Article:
So the year is 2018 as of this writing and we have this anti-straw campaign thing, I think this started when there’s a video of a sea turtle with a straw on its nose and the outcry of nature and animal lovers sparked.. so they started a movement and now it’s a bandwagon.
It’s the same logic as your plan to diet, its good at the first 3 months but after that, you are back again.
Why I say bandwagon? people are joining because it’s a hype or a trend in social media but they don’t really have that 100% heart to care nature and future generation. I don’t have any problem with it, yes it’s good at least.. it starts in little ways but the global warming and environmental degradation effect can already be felt and we need to act fast. The change of lifestyle and adapting this movement should be from the heart because if it’s not then it will just fade out and we will just come back to what is convenient and what we are used to. It’s the same logic as your plan to diet, its good at the first 3 months but after that, you are back again.
The campaign should not just about plastic straw but all one time use plastic containers.
Why do we have to have this campaign?
Starbucks and the government of Cebu join the anti-straw bandwagon through a campaign. Again, I don’t have any problem with it, I will gladly comply however on the other side I’m wondering why do we have to have this campaign? If the government is serious about this in preserving nature and mitigating from the natural disaster and effects of climate change why don’t they just close those plastic companies producing one time use plastic containers and force them to think of another way?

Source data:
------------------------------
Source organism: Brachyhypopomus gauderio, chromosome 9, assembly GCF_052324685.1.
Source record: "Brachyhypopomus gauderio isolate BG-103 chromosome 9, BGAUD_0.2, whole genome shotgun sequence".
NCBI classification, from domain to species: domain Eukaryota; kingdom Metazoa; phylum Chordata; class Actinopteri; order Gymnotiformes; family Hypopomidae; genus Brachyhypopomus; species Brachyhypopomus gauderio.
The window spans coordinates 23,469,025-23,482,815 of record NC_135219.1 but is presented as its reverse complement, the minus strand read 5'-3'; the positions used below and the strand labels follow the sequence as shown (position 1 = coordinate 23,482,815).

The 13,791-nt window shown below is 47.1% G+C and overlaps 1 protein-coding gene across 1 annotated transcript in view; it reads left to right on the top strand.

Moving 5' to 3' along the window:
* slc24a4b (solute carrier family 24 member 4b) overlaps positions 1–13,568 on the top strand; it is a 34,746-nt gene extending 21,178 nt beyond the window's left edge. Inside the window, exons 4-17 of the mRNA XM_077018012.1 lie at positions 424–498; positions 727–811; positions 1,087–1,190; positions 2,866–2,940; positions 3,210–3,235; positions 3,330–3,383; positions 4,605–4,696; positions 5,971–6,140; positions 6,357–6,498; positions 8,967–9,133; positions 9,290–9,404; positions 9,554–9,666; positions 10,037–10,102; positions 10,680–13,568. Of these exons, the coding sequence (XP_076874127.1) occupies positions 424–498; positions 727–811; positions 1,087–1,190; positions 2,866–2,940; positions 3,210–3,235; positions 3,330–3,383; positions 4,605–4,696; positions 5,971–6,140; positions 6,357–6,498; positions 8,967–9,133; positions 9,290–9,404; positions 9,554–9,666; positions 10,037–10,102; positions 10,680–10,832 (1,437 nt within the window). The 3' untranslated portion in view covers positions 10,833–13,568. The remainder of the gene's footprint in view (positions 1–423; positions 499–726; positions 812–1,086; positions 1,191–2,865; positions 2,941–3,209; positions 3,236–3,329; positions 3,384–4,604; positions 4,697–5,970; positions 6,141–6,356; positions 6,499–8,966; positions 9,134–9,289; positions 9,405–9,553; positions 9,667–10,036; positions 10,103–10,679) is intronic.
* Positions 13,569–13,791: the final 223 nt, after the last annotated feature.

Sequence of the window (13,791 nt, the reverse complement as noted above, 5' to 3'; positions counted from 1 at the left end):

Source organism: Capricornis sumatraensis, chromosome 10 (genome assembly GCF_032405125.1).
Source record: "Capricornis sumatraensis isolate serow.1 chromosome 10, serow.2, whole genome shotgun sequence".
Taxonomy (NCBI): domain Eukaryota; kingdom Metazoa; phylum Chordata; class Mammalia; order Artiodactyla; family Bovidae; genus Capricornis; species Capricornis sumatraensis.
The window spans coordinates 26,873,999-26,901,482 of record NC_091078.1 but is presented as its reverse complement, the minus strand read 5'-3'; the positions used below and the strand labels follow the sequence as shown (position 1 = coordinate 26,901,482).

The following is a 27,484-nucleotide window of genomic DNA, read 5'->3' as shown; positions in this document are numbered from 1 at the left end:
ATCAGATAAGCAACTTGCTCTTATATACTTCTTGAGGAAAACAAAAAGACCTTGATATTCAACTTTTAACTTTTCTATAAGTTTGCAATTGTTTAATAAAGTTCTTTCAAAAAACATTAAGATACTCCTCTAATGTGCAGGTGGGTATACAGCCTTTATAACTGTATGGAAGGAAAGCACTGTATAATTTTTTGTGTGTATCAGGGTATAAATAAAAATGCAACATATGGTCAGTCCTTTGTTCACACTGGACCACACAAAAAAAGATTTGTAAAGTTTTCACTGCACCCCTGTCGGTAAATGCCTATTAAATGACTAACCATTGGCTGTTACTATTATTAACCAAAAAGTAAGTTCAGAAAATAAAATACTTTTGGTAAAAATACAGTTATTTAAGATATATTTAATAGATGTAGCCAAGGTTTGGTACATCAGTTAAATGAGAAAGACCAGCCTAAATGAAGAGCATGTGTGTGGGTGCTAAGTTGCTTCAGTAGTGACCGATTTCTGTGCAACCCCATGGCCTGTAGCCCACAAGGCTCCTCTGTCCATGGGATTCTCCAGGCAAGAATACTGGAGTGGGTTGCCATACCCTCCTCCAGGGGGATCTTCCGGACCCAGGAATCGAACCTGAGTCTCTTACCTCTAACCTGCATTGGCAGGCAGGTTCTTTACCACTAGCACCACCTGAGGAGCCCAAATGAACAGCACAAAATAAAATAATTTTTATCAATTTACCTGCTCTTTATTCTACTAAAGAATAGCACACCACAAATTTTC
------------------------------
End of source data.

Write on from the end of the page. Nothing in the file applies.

Obviously, it’s business and money and some of them are friends with the politicians but if they are really thinking the next generation or even the current population I think it’s logical, forward-thinking, and long-term to completely remove those manufacturers. Because whether you’ll stop using a straw the manufacturers will still create and these excess unused straws will just add to the current problem (besides, it’s not about the straw).
Think the logical and long-term! Why don’t the government fund or support Filipino scientists who have better, nature-friendly and long lasting product design, or if we don’t have that talent maybe we can outsource that from neighboring country. There’s this plastic made of cassava starch invented by an Indonesian, Kevin Kumala.
The material is biodegradable and compostable, breaking down over a period of months on land or at sea. However, it dissolves instantly in hot water. The inventor claims it leaves no trace of toxic residue, which he demonstrates by drinking the dissolved plastic. – materialdistrict.com
Plastic bags are useful but we have to managed it very well because it affects so much to mother Earth, according to United Nations Environment Programme (UNEP) data from the 2015 study “Plastic waste inputs from land into the ocean” shows that the Philippines wastes 6,237,653 kg (6875.84 tons) of plastic per day, of which 81% is mismanaged. (source: GMA NewsOnline)
Paper bag: is it really the solution or it just creates another problem?